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All hyped up to make a splash in the aquaculture industry

Environmental Science undergraduate Charlene Goh is on a Merit Scholarship from the Singapore campus of James Cook University to pursue her studies in aquaculture

Ms Charlene Goh graduated with a diploma in Communications and Media Management (CMM), but decided to pursue Environmental Science at James Cook University as she could not forget her childhood dream of being a marine biologist. PHOTO: TED CHEN
Ms Charlene Goh graduated with a diploma in Communications and Media Management (CMM), but decided to pursue Environmental Science at James Cook University as she could not forget her childhood dream of being a marine biologist. PHOTO: TED CHEN

Since she was young, Ms Charlene Goh always dreamed of being a marine biologist.

“I’ve always been fascinated by the sea. Watching TV series such as River Monsters and Coyote Peterson: Brave the Wild also intensified my interest further,” the 22-year-old says.

However, as she was weaker in math and science subjects at secondary school, Ms Goh pursued a diploma in Communications and Media Management (CMM) at Temasek Polytechnic instead. “It felt like the most logical step since I am better at languages,” she explains.

Ms Goh performed well in her course and graduated in 2019, having produced a variety of content from experimental passion projects to commissioned work for clients while working at an entertainment agency. But she could not see communications as a life-long career, and remained drawn towards a career as a marine biologist. So she opted to take a leap of faith.

“I began thinking long and hard about my career path. I decided to pursue my interests instead of strengths, and to see how it would pan out,” she says. 

Fuelled by passion 

Ms Goh did extensive research on relevant university courses, and found out about James Cook University’s (JCU) Bachelor of Business and Environmental Science (Majoring in Aquaculture).

While attracted to JCU’s stellar reputation and stimulating environment, and its top research professors and lab managers, she also liked how the university’s relatively small intake for the aquaculture major creates several advantages such as smaller class sizes and more one-on-one attention from the professors.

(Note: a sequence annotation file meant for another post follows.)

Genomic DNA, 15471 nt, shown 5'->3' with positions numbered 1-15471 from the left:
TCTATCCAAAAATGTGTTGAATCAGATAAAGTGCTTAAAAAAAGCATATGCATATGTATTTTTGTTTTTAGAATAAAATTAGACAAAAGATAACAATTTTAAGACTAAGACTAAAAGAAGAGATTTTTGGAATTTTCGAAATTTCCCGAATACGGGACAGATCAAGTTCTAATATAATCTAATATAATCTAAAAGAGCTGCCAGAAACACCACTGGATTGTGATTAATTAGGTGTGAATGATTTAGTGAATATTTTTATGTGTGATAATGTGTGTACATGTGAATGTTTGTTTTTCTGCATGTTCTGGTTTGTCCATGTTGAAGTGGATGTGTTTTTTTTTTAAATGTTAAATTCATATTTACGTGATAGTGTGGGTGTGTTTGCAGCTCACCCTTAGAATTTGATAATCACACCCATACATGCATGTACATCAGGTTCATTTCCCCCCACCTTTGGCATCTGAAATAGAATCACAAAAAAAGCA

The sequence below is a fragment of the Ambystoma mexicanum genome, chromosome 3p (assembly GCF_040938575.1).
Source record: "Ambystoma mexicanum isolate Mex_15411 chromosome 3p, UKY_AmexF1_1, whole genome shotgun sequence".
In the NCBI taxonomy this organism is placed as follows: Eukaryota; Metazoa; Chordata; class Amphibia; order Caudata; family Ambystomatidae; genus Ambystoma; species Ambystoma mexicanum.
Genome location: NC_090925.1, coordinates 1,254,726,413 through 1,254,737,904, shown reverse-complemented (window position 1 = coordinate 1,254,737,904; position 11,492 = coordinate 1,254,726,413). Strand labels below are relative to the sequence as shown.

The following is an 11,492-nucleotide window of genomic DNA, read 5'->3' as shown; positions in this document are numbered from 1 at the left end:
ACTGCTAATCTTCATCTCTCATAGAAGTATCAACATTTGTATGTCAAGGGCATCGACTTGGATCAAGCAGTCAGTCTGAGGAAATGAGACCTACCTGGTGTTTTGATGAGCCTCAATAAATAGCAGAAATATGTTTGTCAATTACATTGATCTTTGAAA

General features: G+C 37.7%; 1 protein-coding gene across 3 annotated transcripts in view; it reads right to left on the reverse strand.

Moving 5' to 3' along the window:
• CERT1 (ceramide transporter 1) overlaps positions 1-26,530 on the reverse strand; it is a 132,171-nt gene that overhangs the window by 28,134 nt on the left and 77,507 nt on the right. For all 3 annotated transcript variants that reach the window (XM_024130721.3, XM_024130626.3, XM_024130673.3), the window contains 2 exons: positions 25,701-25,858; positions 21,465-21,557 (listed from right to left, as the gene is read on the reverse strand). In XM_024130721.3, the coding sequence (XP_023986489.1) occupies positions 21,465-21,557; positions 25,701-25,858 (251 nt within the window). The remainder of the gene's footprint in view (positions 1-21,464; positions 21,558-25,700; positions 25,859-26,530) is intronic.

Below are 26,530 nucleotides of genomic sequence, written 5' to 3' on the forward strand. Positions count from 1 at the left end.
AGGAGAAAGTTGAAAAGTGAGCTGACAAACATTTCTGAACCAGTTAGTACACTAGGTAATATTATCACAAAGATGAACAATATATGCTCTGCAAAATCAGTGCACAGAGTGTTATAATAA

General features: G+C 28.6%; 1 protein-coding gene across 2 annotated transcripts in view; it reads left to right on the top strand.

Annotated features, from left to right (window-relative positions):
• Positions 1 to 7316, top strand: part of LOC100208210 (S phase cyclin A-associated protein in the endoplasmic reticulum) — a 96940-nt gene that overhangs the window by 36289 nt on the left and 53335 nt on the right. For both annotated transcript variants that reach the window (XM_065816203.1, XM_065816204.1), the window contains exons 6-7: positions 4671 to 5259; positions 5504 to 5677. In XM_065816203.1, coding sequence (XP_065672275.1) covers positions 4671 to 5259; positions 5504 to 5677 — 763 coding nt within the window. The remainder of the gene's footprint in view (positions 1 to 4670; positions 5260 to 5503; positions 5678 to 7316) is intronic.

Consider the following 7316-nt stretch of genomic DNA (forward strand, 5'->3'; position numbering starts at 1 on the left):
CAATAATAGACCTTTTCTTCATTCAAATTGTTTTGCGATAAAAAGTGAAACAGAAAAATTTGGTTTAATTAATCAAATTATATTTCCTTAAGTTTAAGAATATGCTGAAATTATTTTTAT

The multi-disciplinary programme, which delves into business and environment and marine science, gives students the knowledge and skill to do both, broadening their career choices.

As Ms Goh was still concerned about the risks of making such a major switch from communications to aquaculture at tertiary level, she sought clarity about JCU’s financial support options.

During a phone consultation on JCU’s variety of scholarships, she learned that she could apply for the JCU Merit Scholarship.  JCU awards Merit Scholarships to high calibre individuals with outstanding academic achievement and well-developed skills in critical thinking and creativity. Bond-free, it allows recipients the freedom to venture into different companies or industries.

The application process was a smooth sailing one. Within two weeks of submitting the relevant documents, she received the good news and visited the campus to accept the letter of offer. 



Ms Charlene Goh found the application process for the JCU Merit Scholarship smooth sailing. PHOTO: TED CHEN

Bolstered by good support

The financial support Ms Goh receives from the scholarship has cushioned the impact of rising tuition costs. Ms Goh is also able to devote more time and energy to her studies, instead of overloading her week earning her keep as a part-time barista.

She now has the time to participate in more service-learning and volunteer opportunities at university. For example, she volunteers at the James Cook University Aquaculture Lab where her responsibilities revolve around the changing and washing of filter socks, water parameter testing, cleaning aquaculture tanks and measuring the ABW (Average Body Weight) of fish-stock. Ms Goh also dissects fish and collects tissue samples, which gives her the opportunity to improve her motor skills and learn more about the different parts of a fish. 

Optimistic about what the future brings

Ms Goh is excited about making her mark in the aquaculture industry. She notes that sustainability in Singapore has always been an important goal, and one of broad and current interest. With Singapore’s “30 by 30” target set to raise its food self-production level from the current 10 per cent to 30 per cent of total food needs by 2030, aquaculture is a key means of strengthening food security. 

Ms Goh believes programme modules such as Sustainable Aquaculture, Introduction to Environmental Economics and Aquaculture of Tropical Species have more than prepared her to take on such future sustainability challenges. “These modules have equipped me to adapt and change with the times, for the longevity of my future career,” she adds.

Click here to apply for the JCU Merit Scholarship.